Yes, it is "we" and thanks for letting me chauffeur you. I love still having a purpose in my Blue 4's rich, wonder-filled life. jam

September 10, 2010 | Unregistered Commenterjam

thank you thank you thank you!! I have a full time job and I love to design and craft and I always have a hard time explaining to people the why of learning to sew and learning to make jewelry, etc. etc. etc.

you made me cry sitting at my desk! someone gets it!!!!

September 10, 2010 | Unregistered CommenterMalinda Lloyd

Beautiful! I love to see people be themselves...and not succumb to the pressure of academia to produce and be single focused.!
President! Yes!

September 11, 2010 | Unregistered Commentermeg

Wow. Perfectly-put. I think about this very "struggle" all of the time and come to the same conclusion (albeit less eloquently-articulated). To pursue so many curiosities is what makes our lives so rich--and a little wacky, which always makes for good stories. I'm so grateful to be able to feed off of the creativity of you and everyone else in our family who embody it in so many different areas of life. To constantly see in the world inspiration for what we can create is a pretty awesome thing. And though I am finally trying to work on writing my first article for publication, I have made a deal with myself to enjoy the process, to see it, too, despite its academic audience, as a creative act, and not to resist the urge to work on making jewelry or painting or sewing when that seems more inspiring. All of these creative acts connect; each one provides us with energy and inspiration for the other ones. Love you, love you Cameroonie!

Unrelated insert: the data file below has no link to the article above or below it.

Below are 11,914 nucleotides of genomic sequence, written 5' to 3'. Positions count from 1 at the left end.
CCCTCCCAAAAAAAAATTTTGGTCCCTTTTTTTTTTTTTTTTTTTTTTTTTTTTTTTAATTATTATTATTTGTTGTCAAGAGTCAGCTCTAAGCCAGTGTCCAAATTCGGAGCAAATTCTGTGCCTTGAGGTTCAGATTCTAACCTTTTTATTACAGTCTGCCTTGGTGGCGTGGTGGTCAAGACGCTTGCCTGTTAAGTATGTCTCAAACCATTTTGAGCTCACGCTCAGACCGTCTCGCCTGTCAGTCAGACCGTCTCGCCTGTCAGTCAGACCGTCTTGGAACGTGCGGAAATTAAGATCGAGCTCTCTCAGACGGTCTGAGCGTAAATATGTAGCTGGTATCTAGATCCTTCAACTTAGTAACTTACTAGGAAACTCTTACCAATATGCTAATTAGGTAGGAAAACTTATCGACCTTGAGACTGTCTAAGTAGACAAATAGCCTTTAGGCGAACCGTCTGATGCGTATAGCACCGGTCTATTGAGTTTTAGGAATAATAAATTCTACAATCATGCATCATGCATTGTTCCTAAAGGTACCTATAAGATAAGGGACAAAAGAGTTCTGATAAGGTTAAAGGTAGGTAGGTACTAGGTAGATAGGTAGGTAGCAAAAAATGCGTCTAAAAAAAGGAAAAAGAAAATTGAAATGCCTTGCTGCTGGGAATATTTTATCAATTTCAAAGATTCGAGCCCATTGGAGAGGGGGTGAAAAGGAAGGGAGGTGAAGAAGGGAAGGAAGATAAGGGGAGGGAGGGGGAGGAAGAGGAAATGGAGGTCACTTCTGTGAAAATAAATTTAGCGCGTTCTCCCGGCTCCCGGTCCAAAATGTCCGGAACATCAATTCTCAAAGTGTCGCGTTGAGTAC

September 11, 2010 | Unregistered CommenterSarah

God I love you and all of your crazy brilliance. Reading this post just made me miss you so much I'm sitting here on my sofa crying. Wish there was a way to instill in Anna & Max an ounce of your creativity and need to do more, learn more, create, create, create...

September 11, 2010 | Unregistered CommenterBeth

Fantastic post! We should start a club (all these other commenters, you and myself) Glad to have found you!

September 11, 2010 | Unregistered CommenterCandy from Candied Fabrics